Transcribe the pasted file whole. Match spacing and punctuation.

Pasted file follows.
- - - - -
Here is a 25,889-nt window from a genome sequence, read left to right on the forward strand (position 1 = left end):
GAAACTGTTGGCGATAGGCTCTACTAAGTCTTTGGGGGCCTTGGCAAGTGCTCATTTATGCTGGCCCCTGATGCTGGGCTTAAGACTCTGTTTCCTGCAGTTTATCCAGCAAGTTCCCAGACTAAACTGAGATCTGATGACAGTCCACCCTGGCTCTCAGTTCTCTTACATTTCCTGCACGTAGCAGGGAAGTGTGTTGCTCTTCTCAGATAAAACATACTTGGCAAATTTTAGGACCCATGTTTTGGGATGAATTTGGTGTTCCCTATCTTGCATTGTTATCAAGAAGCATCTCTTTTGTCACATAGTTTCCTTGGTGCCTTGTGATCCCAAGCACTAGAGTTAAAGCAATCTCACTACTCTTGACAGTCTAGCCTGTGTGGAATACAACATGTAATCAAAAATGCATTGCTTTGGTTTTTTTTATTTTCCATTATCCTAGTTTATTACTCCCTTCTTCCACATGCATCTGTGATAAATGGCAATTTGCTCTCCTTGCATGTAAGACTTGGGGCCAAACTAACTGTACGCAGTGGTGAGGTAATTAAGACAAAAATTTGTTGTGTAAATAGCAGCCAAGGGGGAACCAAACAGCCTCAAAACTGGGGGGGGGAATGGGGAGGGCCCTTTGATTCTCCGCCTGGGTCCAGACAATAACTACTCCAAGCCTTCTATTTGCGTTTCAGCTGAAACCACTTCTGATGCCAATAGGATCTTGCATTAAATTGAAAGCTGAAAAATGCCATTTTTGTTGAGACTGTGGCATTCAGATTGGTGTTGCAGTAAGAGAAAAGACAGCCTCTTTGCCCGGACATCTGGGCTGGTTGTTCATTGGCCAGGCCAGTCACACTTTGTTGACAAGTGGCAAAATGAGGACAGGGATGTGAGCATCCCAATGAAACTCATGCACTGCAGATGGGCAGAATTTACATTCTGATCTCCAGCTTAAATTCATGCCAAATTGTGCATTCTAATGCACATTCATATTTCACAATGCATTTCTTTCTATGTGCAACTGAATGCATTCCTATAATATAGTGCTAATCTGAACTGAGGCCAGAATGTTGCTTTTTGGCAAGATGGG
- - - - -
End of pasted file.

Here is a 25,889-nt window from a genome sequence, read left to right on the forward strand (position 1 = left end):
GAAACTGTTGGCGATAGGCTCTACTAAGTCTTTGGGGGCCTTGGCAAGTGCTCATTTATGCTGGCCCCTGATGCTGGGCTTAAGACTCTGTTTCCTGCAGTTTATCCAGCAAGTTCCCAGACTAAACTGAGATCTGATGACAGTCCACCCTGGCTCTCAGTTCTCTTACATTTCCTGCACGTAGCAGGGAAGTGTGTTGCTCTTCTCAGATAAAACATACTTGGCAAATTTTAGGACCCATGTTTTGGGATGAATTTGGTGTTCCCTATCTTGCATTGTTATCAAGAAGCATCTCTTTTGTCACATAGTTTCCTTGGTGCCTTGTGATCCCAAGCACTAGAGTTAAAGCAATCTCACTACTCTTGACAGTCTAGCCTGTGTGGAATACAACATGTAATCAAAAATGCATTGCTTTGGTTTTTTTTATTTTCCATTATCCTAGTTTATTACTCCCTTCTTCCACATGCATCTGTGATAAATGGCAATTTGCTCTCCTTGCATGTAAGACTTGGGGCCAAACTAACTGTACGCAGTGGTGAGGTAATTAAGACAAAAATTTGTTGTGTAAATAGCAGCCAAGGGGGAACCAAACAGCCTCAAAACTGGGGGGGGGAATGGGGAGGGCCCTTTGATTCTCCGCCTGGGTCCAGACAATAACTACTCCAAGCCTTCTATTTGCGTTTCAGCTGAAACCACTTCTGATGCCAATAGGATCTTGCATTAAATTGAAAGCTGAAAAATGCCATTTTTGTTGAGACTGTGGCATTCAGATTGGTGTTGCAGTAAGAGAAAAGACAGCCTCTTTGCCCGGACATCTGGGCTGGTTGTTCATTGGCCAGGCCAGTCACACTTTGTTGACAAGTGGCAAAATGAGGACAGGGATGTGAGCATCCCAATGAAACTCATGCACTGCAGATGGGCAGAATTTACATTCTGATCTCCAGCTTAAATTCATGCCAAATTGTGCATTCTAATGCACATTCATATTTCACAATGCATTTCTTTCTATGTGCAACTGAATGCATTCCTATAATATAGTGCTAATCTGAACTGAGGCCAGAATGTTGCTTTTTGGCAAGATGGG